Reference: Titus, Epistle To
was probably written about the same time as the first epistle to Timothy, with which it has many affinities. "Both letters were addressed to persons left by the writer to preside in their respective churches during his absence. Both letters are principally occupied in describing the qualifications to be sought for in those whom they should appoint to offices in the church; and the ingredients of this description are in both letters nearly the same. Timothy and Titus are likewise cautioned against the same prevailing corruptions, and in particular against the same misdirection of their cares and studies. This affinity obtains not only in the subject of the letters, which from the similarity of situation in the persons to whom they were addressed might be expected to be somewhat alike, but extends in a great variety of instances to the phrases and expressions. The writer accosts his two friends with the same salutation, and passes on to the business of his letter by the same transition (comp. 1Ti 1:2-3 with Tit 1:4-5; 1Ti 1:4| with Tit 1:13-14; 3:9; 1Ti 4:12 with Tit 2:7,15).", Paley's Horae Paulinae.
The date of its composition may be concluded from the circumstance that it was written after Paul's visit to Crete (Tit 1:5). That visit could not be the one referred to in Ac 27:7, when Paul was on his voyage to Rome as a prisoner, and where he continued a prisoner for two years. We may warrantably suppose that after his release Paul sailed from Rome into Asia and took Crete by the way, and that there he left Titus "to set in order the things that were wanting." Thence he went to Ephesus, where he left Timothy, and from Ephesus to Macedonia, where he wrote First Timothy, and thence to Nicopolis in Epirus, from which place he wrote to Titus, about A.D. 66 or 67.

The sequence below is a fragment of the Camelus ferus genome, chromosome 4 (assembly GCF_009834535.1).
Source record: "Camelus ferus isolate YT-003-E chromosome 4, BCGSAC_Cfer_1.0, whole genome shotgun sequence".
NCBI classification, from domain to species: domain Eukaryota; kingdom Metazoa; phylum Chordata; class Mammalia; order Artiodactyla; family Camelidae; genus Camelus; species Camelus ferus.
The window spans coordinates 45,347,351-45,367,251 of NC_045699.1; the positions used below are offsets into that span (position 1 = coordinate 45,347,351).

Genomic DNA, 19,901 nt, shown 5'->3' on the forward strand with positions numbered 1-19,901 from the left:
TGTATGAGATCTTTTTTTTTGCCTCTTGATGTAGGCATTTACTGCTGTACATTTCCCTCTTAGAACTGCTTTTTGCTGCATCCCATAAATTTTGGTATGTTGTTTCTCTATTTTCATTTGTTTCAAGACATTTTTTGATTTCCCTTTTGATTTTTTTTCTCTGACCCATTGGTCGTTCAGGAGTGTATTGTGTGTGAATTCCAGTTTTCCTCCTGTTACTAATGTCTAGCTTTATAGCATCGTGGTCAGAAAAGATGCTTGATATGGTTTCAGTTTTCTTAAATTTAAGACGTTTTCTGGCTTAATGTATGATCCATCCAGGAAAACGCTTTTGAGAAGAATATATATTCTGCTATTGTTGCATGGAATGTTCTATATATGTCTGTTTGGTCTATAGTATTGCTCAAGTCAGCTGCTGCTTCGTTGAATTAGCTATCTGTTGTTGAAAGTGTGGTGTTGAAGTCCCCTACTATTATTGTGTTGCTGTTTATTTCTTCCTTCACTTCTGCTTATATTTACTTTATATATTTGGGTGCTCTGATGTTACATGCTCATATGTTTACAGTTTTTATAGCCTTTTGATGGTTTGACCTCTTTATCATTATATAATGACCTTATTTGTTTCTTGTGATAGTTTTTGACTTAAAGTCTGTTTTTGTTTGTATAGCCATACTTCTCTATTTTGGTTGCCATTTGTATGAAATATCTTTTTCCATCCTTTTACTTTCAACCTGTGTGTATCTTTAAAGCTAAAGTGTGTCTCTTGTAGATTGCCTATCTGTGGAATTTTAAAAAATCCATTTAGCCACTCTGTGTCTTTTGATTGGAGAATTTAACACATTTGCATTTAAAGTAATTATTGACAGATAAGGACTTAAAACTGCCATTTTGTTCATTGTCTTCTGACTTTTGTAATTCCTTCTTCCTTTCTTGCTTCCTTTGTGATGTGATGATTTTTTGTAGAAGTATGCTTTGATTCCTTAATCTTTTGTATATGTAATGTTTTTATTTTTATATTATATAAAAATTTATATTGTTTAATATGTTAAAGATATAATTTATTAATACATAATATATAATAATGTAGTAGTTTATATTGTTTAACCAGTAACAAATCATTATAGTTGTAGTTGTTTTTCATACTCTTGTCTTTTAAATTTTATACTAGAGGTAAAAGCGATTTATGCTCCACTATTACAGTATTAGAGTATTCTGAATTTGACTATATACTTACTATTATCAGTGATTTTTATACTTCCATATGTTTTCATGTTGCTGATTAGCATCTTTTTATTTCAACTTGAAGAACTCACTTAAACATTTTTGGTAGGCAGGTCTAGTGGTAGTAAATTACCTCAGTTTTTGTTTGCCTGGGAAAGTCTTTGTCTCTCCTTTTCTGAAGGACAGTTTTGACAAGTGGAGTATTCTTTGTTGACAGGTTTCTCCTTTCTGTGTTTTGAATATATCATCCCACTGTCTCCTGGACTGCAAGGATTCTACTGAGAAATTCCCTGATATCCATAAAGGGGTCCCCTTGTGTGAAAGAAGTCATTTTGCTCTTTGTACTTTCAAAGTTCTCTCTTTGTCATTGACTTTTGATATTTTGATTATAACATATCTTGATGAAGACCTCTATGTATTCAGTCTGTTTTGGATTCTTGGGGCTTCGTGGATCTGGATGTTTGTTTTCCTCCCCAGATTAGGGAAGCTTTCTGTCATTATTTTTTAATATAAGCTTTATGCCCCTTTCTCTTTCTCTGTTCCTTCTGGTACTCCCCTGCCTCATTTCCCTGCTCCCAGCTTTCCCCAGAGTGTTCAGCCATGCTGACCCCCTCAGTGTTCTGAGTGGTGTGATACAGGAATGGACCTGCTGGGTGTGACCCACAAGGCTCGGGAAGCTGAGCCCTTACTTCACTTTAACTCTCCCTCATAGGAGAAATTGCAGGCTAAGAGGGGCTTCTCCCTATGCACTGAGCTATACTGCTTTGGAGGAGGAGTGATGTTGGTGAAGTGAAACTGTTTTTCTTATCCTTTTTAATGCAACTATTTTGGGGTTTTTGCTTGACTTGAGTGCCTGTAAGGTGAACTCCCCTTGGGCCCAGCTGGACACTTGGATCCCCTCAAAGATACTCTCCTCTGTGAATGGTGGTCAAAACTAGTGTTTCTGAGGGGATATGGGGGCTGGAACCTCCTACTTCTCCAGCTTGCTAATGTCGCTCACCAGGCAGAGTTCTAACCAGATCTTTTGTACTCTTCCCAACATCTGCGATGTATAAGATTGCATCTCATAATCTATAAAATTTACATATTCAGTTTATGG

In the subscription to the epistle it is said to have been written from "Nicopolis of Macedonia," but no such place is known. The subscriptions to the epistles are of no authority, as they are not authentic.
This Epistle was written by St. Paul (Tit 1:1) to Titus while the latter was acting as his delegate in Crete (Tit 1:5). It may have been a reply to a request from Titus for guidance, or may have been written by the Apostle on his own initiative, to assist his delegate in the difficulties that faced him. St. Paul had come to Crete in company with Titus (Tit 1:5), but, having to leave before he could complete his work there, he left Titus behind to 'set in order things that were wanting.'
As far as our records tell us, this was the first missionary visit of St. Paul to the island. No doubt on his journey as prisoner from C
One of the Pastoral Epistles, so called because addressed to an individual servant of the Lord. It was apparently written after Paul's first imprisonment at Rome (when otherwise could he have left Titus at Crete? Tit 1:5), and before his second imprisonment. From whence it was written is not known: its date may be about A.D. 64. The epistle urges the maintenance of good works and order in the church, and states the principles on which they are founded.